Meet the Amsterdam Pilot
The REFLOW Pilot cities are progressing activities which aim to explore, analyse and embed circular practices in key local industries. In Amsterdam, their focus is textiles. This overview presents the latest from the Pilot, which sees collaboration between citizens, academia, industry and the maker community.
Together with Master Industrial Design students from the KABK, the Amsterdam REFLOW team visited two locations of a key organisation in the city’s circular textile chain.
At the Amsterdam waste collection point in Westelijk Havengebied, lorries with scrap iron, appliances and other reusable materials come and go. The area with textile waste delivers an overwhelming sight. When the corona crisis erupted and the export of textiles abroad came to a halt, textiles were piling up rapidly. At that moment, the material had nowhere to go. An immense hall, filled with 2.4 million kilos of textiles, is ready for a new life in second-hand clothing stores in Europe and Africa, or to be processed and repurposed for other applications and products in various industries.
“2.4 million kilos is about a monthly amount of textile waste, collected and recycled nationally.”
The 2.4 million kilos are collected monthly and processed nationally by Sympany, says Jan-Maarten Zeldenrust, advisor fashion, collection- and reuse at Sympany, which is a company that focuses on the collection and sorting of textile waste. The REFLOW team is visiting two of Sympany’s locations to gain insight into the textile flows in and around the city. REFLOW’s Amsterdam pilot examines the textile flow and aims to work towards circular textiles. Therefore, this site visit provided many insights and leads to the continuation of our research.
The clothes that end up at the waste collection point in Amsterdam, are collected in textile bins throughout the Netherlands. The clothes are collected, packed (see image 1) and then sorted before being sold or repurposed. In general, sixty per cent of the clothing can still be worn – the rest gets reprocessed and is used to make cleaning cloths or acoustic damping materials. “In the Netherlands, people relatively consume a lot of “fast fashion”, consisting of rapidly changing collections that respond to short trends and are also quickly “out of fashion” again”, says Zeldenrust. Not surprisingly, the amount of clothing that gets discarded in the Netherlands is very high.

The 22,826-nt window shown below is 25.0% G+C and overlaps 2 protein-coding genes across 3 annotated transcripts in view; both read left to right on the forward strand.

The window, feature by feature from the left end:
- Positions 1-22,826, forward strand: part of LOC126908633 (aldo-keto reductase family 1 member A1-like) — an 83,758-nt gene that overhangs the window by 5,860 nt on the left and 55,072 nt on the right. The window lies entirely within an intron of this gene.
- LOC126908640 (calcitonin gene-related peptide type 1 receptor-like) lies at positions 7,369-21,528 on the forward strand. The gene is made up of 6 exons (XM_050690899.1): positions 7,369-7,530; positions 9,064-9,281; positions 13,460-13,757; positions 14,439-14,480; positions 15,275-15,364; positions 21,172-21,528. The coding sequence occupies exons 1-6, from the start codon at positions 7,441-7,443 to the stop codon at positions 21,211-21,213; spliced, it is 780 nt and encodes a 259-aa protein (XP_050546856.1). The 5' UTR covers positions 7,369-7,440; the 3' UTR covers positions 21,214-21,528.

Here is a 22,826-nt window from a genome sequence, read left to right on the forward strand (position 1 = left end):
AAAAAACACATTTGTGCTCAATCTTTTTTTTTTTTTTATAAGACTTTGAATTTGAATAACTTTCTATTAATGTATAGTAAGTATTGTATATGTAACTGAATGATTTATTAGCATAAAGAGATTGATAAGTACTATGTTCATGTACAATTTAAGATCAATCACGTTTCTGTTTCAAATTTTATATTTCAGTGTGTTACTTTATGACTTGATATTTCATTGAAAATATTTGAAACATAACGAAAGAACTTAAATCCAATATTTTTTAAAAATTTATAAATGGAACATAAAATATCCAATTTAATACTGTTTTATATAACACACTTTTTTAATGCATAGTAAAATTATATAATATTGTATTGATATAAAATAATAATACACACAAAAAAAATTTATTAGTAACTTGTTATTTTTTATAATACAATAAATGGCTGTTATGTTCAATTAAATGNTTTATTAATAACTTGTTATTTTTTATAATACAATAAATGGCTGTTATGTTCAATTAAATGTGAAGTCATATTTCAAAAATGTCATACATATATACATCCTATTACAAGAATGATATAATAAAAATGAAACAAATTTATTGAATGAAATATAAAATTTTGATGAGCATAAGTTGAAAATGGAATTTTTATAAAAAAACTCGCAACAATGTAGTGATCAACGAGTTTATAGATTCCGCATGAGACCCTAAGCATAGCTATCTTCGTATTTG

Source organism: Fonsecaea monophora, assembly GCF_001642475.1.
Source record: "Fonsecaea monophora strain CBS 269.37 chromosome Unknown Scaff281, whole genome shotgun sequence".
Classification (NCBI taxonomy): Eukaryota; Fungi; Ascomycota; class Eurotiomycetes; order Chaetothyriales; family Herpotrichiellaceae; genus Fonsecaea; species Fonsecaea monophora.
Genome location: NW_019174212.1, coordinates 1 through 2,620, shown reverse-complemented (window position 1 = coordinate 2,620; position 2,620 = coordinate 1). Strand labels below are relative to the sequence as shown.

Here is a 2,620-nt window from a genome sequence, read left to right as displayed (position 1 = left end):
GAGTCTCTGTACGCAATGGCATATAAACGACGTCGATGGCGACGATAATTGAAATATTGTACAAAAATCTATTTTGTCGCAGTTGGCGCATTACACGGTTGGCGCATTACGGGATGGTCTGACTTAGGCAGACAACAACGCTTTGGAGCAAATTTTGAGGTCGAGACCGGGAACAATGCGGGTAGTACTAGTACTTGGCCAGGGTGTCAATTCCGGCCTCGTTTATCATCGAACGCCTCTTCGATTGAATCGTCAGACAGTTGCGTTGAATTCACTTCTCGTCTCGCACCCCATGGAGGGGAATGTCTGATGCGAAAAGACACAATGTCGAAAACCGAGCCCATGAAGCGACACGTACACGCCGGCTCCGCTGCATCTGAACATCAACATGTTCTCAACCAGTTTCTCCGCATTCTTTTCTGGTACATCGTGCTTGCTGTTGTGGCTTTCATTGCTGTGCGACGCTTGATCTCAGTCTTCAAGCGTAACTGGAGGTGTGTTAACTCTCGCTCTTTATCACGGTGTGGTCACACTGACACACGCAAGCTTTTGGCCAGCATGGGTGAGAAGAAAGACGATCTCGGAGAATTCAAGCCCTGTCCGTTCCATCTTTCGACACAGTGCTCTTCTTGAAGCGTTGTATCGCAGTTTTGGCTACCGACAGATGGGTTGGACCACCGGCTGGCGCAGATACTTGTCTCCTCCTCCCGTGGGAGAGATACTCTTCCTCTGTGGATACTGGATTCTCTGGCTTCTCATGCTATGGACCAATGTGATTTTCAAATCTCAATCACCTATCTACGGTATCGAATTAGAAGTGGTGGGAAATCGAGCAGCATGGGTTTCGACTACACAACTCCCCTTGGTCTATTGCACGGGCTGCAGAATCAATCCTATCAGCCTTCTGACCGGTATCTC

Viewing the textile recycling process from the inside helps to get a better understanding of the challenges of circular textile and the work that needs to be done by the REFLOW pilot in Amsterdam. The vast majority of our textiles aren’t discarded properly and therefore do not get recycled as well as they could. In the Amsterdam pilot for Reflow, Waag, BMA Techne, Pakhuis de Zwijger and the Municipality of Amsterdam are working together on a circular textile flow for Amsterdam. This is an objective that fits the circular ambitions of Amsterdam: in 2030, the city must use 50 per cent less new resources. By 2050, the city should be fully circular.
Back at the Sympany centre in Utrecht, it becomes clear that the textile bins are not only used for clothing. The Sympany employees, who do the first check of the badges, come across the craziest things lying between the collected clothing and textiles. Food waste, diapers, electronic appliances and even weapons, living pets, pieces of jewellery and gold were found. ‘People use the textile bins for all their waste,’ a sorting employee explains. This is a big problem, since food waste, wet textiles and, for example, diapers can make a whole batch of worn textiles useless.
‘ Food waste, diapers, electronic appliances and even weapons, living pets, jewellery and gold were found. People use those bins for all their waste. ’
The clothing collected by Sympany gets rated based on its quality. The ‘best’ clothing often ends up in Dutch second-hand clothing stores. Lower-quality material is purchased by mostly Eastern European and African customers. However, the recycling of clothing is not just about the supply, Zeldenrust explains. Customers who buy second-hand clothing from Africa often have specific wishes. ‘Not all trends we have here are well received by buyers of second-hand clothing. We received comments about the number of jeans with holes in them. Customers asked if we sent the wrong shipment, or if there was something wrong with the sorting system. This kind of jeans was totally trendy here, but the buyers had serious doubts about them. The type of clothing that is collected varies between European countries.’
The Amsterdam REFLOW team started their work with a Material Flow Analysis, (see image 2) made by project partner Metabolic, that shows the current textile streams. This was the starting point for the design of a circular textile flow.
In order to move from a linear to a circular textile flow, the Amsterdam Pilot designed a strategy that contains different focus points while working on an overarching roadmap for the upcoming years:
To be able to explain the steps of the Amsterdam Circular Textile Wheel, an explanatory booklet is developed by BMA Techne. Textile circularity in 16 steps! Every chapter in the book refers to one step in this wheel and gives you concrete building blocks and tips and tricks on how to handle the steps. By the end, this provides a full vision on circular textiles in the city.
The first chapter is due by the end of November and every other week, another chapter will be published. Check out the social channels and the REFLOW website for the upcoming events!
Want to get in contact with the local pilot team? Email us at firstname.lastname@example.org